When in my college career should I seek a mentored experience?
As soon as possible. It is never too early or too late. Many professors seek out bright freshmen or sophomores to work in their lab. It takes several months to learn what you need to know to work on a research project. If you begin early in your education, you will gain important research skills and become productive in the lab by the time you graduate. If you are a junior or senior, get involved immediately. There are projects available for all stages of students.

How much time should I devote to doing lab work?
The more time you can devote to research, the more rewarding your experience will be. A student that works 10 or more hours a week will get more out of the experience than a student that is only involved for few hours a week. Realize that the time commitment required to be an effective member of the research team varies depending on the project, so make sure that you discuss this with your potential mentor. Often a student begins by spending a few hours each week to shadow other students, learn research techniques, and attend lab meetings. When a student assumes his/her own project, a heavier time commitment is usually necessary.

Can I get paid for working in the lab?
Students often volunteer in the lab for a few months. Once students learn research techniques and know how the lab runs, students can work in the lab for university credit (Neuro 449R). You'll need to discuss this possibility with your faculty mentor. 


There are also opportunities for paid research positions. Consider applying for an ORCA grant (a grant from the university to an individual student that is doing research). Some research labs may have funding to pay students to work on research in the lab. Funding typically is available only to the most productive and dedicated students after they have spent a couple of semesters working in the lab. You will need to discuss this possibility with your faculty mentor.​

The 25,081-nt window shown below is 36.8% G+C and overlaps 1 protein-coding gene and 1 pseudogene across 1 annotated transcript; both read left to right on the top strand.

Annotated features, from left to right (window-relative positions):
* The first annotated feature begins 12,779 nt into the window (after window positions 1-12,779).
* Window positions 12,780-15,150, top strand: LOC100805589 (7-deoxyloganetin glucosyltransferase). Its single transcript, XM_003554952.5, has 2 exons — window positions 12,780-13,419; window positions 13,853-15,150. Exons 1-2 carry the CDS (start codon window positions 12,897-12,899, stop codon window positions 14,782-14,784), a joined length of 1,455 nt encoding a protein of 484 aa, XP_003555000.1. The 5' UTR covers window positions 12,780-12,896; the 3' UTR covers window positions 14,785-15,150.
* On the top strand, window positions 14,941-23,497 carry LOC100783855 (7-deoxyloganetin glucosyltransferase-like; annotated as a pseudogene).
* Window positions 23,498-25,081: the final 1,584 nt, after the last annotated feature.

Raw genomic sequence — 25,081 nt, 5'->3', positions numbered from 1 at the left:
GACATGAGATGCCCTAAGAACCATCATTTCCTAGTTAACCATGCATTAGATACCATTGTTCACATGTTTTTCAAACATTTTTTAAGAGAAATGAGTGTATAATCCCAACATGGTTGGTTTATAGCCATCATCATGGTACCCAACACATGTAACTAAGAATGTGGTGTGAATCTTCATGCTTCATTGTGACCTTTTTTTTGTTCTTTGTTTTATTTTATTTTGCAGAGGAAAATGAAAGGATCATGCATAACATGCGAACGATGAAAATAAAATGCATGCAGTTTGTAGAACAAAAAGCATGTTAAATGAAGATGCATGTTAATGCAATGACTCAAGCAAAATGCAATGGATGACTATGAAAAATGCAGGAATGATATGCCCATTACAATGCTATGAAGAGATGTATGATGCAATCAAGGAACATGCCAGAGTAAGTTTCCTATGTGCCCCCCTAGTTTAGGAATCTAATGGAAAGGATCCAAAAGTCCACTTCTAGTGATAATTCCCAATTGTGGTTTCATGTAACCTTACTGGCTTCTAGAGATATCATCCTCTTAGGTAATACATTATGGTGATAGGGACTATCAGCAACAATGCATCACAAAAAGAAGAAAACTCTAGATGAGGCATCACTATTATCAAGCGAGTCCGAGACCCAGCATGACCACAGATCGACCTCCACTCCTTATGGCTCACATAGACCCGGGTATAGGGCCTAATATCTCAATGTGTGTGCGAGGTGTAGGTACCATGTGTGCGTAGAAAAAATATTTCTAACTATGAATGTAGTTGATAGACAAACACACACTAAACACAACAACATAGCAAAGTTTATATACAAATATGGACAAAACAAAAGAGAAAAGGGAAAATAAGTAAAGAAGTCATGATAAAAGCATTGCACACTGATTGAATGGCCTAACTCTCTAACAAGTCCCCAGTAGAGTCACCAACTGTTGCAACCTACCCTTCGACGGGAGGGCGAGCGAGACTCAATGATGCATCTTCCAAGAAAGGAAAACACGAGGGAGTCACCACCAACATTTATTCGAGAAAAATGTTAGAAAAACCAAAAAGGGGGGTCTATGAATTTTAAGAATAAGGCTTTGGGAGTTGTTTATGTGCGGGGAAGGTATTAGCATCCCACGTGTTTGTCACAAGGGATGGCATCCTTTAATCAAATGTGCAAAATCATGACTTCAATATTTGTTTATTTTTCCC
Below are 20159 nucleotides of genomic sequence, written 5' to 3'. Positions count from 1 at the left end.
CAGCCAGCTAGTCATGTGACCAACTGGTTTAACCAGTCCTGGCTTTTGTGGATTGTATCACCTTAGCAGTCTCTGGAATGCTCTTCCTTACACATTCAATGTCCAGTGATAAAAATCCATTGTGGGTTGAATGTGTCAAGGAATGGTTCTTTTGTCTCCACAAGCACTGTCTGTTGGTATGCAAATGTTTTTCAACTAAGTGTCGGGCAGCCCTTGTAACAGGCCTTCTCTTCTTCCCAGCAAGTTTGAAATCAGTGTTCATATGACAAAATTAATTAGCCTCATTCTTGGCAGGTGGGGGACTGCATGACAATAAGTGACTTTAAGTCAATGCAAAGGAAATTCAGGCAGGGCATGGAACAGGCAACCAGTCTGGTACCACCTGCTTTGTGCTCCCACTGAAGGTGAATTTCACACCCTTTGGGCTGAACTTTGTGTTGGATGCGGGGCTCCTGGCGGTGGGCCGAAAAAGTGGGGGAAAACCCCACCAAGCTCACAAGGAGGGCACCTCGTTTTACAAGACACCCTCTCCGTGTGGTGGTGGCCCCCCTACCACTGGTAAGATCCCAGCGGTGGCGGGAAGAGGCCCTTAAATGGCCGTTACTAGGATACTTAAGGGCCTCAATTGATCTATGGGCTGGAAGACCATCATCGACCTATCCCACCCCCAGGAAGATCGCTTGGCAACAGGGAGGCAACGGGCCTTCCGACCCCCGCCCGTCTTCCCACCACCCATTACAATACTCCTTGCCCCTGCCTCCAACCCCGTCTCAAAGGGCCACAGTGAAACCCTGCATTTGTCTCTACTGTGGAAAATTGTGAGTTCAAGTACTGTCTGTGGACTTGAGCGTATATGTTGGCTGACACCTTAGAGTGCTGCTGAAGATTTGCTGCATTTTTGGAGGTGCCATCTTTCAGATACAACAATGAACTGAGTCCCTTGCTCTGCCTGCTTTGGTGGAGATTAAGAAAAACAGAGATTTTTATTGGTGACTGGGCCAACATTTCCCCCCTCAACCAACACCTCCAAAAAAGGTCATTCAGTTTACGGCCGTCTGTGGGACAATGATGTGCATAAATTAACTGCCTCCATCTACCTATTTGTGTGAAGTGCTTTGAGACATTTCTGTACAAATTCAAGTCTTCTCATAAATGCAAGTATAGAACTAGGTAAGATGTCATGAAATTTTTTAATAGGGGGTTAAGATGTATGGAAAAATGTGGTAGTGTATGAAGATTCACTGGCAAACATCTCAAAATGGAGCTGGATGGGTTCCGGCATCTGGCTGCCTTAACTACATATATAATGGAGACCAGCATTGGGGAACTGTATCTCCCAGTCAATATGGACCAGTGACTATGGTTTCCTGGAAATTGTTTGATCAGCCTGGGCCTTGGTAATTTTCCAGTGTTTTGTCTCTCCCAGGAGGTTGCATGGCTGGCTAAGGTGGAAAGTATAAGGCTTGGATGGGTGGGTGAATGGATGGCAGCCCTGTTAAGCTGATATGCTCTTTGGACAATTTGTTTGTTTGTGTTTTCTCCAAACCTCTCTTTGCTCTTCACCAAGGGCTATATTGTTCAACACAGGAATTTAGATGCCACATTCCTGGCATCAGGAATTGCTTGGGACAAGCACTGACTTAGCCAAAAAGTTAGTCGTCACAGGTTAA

What can I expect from a mentored experience?
The types of research experiences that students have as undergraduates at BYU are often equivalent to what graduate students experience. BYU provides outstanding opportunities for undergraduate students to participate in research.

In addition to developing a professional and personal relationship with your mentor and the other students in the lab, you will learn how to do the following:

  • use state-of-the-art research and laboratory techniques,
  • read and understand current scientific literature,
  • apply the scientific method in designing, performing, and interpreting experiments
  • present your results at a professional meeting (students often present their research at regional, national, and international scientific meetings).

There may also be opportunities for you to publish your work in a scientific journal. Publication of research should be discussed with your faculty mentor.  These experiences will help you be a better scientist, a more competitive applicant to graduate or professional school, and be better equipped to "go forth and serve" in your chosen field.